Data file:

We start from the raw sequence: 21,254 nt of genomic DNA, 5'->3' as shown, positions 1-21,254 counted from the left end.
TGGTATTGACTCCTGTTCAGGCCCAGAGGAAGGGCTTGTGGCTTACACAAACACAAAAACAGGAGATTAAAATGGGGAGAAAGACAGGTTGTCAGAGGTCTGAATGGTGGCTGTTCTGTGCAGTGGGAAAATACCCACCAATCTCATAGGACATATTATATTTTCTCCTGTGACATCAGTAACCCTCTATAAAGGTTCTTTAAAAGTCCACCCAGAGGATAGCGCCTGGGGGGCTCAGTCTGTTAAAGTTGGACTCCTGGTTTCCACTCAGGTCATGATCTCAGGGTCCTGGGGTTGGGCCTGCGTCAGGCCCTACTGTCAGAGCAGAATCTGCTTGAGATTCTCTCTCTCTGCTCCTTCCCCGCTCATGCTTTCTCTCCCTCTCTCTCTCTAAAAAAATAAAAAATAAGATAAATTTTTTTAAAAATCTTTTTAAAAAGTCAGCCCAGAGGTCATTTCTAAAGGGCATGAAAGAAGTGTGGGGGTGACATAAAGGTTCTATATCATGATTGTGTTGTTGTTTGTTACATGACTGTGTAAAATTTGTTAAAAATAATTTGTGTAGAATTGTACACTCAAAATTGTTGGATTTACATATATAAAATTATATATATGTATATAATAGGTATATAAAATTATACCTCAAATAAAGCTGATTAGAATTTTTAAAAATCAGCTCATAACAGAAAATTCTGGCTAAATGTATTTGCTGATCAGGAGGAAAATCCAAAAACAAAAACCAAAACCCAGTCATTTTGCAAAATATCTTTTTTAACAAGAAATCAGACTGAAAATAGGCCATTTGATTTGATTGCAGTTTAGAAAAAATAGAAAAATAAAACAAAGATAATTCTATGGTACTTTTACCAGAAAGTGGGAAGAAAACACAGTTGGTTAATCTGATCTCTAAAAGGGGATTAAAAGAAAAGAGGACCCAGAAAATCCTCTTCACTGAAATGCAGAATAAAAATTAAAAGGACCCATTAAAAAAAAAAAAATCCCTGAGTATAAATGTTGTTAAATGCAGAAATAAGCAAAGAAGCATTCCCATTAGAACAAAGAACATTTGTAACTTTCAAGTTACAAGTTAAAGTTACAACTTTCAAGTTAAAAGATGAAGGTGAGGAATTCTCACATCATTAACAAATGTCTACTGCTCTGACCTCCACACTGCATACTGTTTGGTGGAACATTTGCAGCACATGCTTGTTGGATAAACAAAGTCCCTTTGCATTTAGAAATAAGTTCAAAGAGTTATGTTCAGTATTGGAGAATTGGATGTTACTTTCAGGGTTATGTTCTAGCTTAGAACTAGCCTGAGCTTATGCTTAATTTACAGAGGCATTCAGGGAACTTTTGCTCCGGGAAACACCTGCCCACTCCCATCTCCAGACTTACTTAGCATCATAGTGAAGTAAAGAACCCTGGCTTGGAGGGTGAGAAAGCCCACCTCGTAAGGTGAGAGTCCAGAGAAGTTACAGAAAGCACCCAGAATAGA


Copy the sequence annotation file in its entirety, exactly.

We start from the raw sequence: 21,254 nt of genomic DNA, 5'->3' as shown, positions 1-21,254 counted from the left end.
TGGTATTGACTCCTGTTCAGGCCCAGAGGAAGGGCTTGTGGCTTACACAAACACAAAAACAGGAGATTAAAATGGGGAGAAAGACAGGTTGTCAGAGGTCTGAATGGTGGCTGTTCTGTGCAGTGGGAAAATACCCACCAATCTCATAGGACATATTATATTTTCTCCTGTGACATCAGTAACCCTCTATAAAGGTTCTTTAAAAGTCCACCCAGAGGATAGCGCCTGGGGGGCTCAGTCTGTTAAAGTTGGACTCCTGGTTTCCACTCAGGTCATGATCTCAGGGTCCTGGGGTTGGGCCTGCGTCAGGCCCTACTGTCAGAGCAGAATCTGCTTGAGATTCTCTCTCTCTGCTCCTTCCCCGCTCATGCTTTCTCTCCCTCTCTCTCTCTAAAAAAATAAAAAATAAGATAAATTTTTTTAAAAATCTTTTTAAAAAGTCAGCCCAGAGGTCATTTCTAAAGGGCATGAAAGAAGTGTGGGGGTGACATAAAGGTTCTATATCATGATTGTGTTGTTGTTTGTTACATGACTGTGTAAAATTTGTTAAAAATAATTTGTGTAGAATTGTACACTCAAAATTGTTGGATTTACATATATAAAATTATATATATGTATATAATAGGTATATAAAATTATACCTCAAATAAAGCTGATTAGAATTTTTAAAAATCAGCTCATAACAGAAAATTCTGGCTAAATGTATTTGCTGATCAGGAGGAAAATCCAAAAACAAAAACCAAAACCCAGTCATTTTGCAAAATATCTTTTTTAACAAGAAATCAGACTGAAAATAGGCCATTTGATTTGATTGCAGTTTAGAAAAAATAGAAAAATAAAACAAAGATAATTCTATGGTACTTTTACCAGAAAGTGGGAAGAAAACACAGTTGGTTAATCTGATCTCTAAAAGGGGATTAAAAGAAAAGAGGACCCAGAAAATCCTCTTCACTGAAATGCAGAATAAAAATTAAAAGGACCCATTAAAAAAAAAAAAATCCCTGAGTATAAATGTTGTTAAATGCAGAAATAAGCAAAGAAGCATTCCCATTAGAACAAAGAACATTTGTAACTTTCAAGTTACAAGTTAAAGTTACAACTTTCAAGTTAAAAGATGAAGGTGAGGAATTCTCACATCATTAACAAATGTCTACTGCTCTGACCTCCACACTGCATACTGTTTGGTGGAACATTTGCAGCACATGCTTGTTGGATAAACAAAGTCCCTTTGCATTTAGAAATAAGTTCAAAGAGTTATGTTCAGTATTGGAGAATTGGATGTTACTTTCAGGGTTATGTTCTAGCTTAGAACTAGCCTGAGCTTATGCTTAATTTACAGAGGCATTCAGGGAACTTTTGCTCCGGGAAACACCTGCCCACTCCCATCTCCAGACTTACTTAGCATCATAGTGAAGTAAAGAACCCTGGCTTGGAGGGTGAGAAAGCCCACCTCGTAAGGTGAGAGTCCAGAGAAGTTACAGAAAGCACCCAGAATAGA